Hope Of The States will release their hugely anticipated debut album in late spring after months spent recording in a damp Russian bunker, a farmhouse lost in the middle of bogland in Ireland and amongst the Roman ruins of BATH.
The Chichester six-piece, who signed to Sony imprint Seeker following an intense bidding war, have been working with Sigur Ros producer Ken Thomas. NME.COM caught up with them during the final days at the residential Grouse Lodge studio in Ireland. The studio is so remote that nearest village, Rosemount, doesn’t even feature on any maps.
“We tried Russia first of all,” explained frontman Sam Herlihy. “It didn’t work out – freezing cold bunk beds and gas portable heaters. We tried it for three weeks and then had to move. We didn’t want to record in a studio where many other bands had gone to make records. You could hear the ghosts.
“We’re been here for almost five weeks and have left the studio twice. The isolation is really good. Our music is more suited to the wide-open spaces. This might be the only record we’ll ever make, so we wanted to put a bit of romance into it, some Napoleonic folly.”
NME.COM was played exclusive extracts which have a Morricone-like grandiose sweep that was only hinted on their ‘Black Dollar Bills’ and ‘Enemies/Friends’ EPs. And it goes way beyond the post-rock pocket they found themselves in last summer. It will be angling to be one of the albums of 2004.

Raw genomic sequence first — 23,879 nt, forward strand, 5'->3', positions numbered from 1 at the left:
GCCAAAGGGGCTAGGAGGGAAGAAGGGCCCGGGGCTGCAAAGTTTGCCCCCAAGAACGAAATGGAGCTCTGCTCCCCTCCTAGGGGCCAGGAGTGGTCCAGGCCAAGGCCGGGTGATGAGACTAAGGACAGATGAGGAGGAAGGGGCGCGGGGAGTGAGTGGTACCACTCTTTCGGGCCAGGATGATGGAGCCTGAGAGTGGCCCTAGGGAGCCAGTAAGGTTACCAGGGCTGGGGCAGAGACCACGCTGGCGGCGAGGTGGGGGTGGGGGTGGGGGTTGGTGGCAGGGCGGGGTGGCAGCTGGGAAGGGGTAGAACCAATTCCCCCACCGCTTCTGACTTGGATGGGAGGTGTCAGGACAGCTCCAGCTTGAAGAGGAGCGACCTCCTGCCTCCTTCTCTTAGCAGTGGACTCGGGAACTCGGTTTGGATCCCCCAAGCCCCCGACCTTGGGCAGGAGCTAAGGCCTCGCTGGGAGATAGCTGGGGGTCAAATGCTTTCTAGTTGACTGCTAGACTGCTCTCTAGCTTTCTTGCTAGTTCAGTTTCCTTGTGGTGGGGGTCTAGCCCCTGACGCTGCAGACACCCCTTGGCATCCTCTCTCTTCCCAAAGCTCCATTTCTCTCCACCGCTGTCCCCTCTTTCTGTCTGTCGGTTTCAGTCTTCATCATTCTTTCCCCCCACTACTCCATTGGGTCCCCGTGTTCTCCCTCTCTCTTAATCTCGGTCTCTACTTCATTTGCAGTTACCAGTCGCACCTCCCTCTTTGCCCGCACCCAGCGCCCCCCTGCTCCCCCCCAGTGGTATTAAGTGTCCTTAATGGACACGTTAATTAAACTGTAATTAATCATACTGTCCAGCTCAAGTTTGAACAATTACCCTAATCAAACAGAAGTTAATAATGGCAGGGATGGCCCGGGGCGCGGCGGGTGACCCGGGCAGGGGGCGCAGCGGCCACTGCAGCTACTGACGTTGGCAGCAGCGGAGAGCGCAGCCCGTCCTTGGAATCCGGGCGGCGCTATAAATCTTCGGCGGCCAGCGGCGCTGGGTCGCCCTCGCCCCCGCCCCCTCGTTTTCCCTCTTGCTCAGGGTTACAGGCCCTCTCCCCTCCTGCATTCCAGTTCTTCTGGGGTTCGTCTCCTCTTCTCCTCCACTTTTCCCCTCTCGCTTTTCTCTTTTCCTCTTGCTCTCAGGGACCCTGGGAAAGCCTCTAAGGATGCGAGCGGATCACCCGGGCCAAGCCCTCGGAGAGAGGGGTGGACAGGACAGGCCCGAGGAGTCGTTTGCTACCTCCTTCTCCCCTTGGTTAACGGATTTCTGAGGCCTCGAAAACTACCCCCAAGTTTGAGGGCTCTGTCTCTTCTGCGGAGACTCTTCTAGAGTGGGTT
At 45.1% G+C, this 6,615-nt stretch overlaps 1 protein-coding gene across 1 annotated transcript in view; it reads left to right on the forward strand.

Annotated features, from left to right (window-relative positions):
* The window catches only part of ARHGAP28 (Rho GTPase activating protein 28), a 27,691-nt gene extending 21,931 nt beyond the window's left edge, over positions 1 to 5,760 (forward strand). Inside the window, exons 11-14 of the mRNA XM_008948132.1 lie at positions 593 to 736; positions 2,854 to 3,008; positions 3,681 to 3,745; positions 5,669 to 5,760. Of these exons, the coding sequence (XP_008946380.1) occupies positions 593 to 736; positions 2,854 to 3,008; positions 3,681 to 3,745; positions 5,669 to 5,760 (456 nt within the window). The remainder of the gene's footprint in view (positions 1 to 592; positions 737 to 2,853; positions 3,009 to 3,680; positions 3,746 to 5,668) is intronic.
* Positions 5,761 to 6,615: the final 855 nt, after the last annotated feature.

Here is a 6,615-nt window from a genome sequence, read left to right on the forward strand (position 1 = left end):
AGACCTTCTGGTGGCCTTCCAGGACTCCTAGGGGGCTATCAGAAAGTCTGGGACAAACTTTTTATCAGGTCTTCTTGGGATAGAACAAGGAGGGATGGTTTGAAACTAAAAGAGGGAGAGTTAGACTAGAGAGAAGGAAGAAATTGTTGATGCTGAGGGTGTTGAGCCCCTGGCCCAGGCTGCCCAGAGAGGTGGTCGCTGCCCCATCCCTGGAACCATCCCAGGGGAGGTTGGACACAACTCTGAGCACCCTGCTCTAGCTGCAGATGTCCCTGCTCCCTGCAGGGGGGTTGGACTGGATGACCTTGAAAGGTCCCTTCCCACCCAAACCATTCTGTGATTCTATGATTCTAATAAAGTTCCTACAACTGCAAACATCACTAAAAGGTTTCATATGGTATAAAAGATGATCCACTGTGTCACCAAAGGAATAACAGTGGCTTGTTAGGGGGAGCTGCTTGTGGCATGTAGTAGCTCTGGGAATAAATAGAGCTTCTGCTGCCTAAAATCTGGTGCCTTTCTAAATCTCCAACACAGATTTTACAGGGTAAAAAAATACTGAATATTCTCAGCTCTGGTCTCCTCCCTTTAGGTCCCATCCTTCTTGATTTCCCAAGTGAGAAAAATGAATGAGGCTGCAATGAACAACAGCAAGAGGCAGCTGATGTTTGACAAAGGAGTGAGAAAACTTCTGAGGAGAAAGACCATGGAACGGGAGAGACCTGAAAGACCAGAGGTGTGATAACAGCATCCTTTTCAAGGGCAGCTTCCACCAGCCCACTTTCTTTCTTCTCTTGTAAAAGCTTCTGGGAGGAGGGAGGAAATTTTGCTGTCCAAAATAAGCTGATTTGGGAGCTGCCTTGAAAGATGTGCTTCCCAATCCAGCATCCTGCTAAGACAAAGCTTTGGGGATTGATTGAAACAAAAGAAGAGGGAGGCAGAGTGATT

Herrlihy added: “This is the first time everyone in the band has been saying that every song sounds the way it should do. The good thing with working with Ken is that everything has to have a reason. It is not just because it has to sound big, it’s about getting across what the song is about.”
“Everything is played with a real passion,” added drummer Simon Jones. “You’ve got to make your first record brilliant. We’re putting this down to make everyone hear it, so we may as well play our nuts off.”
The band are due to finish recording in late January, with a single expected in late February, followed by the album later in the spring. Song titles include ‘Black Amnesias’, ‘Good Horse Hymn’ and ‘Don’t Go To Pieces’.
“We do think what we are doing is important,” Herilhy concluded. “A lot of records at the moment sound to me unbelievably of the time. Like at the tail end of Britpop when all these bands came along rehashing everything that other people had done. There was a weird atmosphere of people grasping at straws without having something to believe in. I’d like to think that maybe this record will be the start of something else, a kickstart.”
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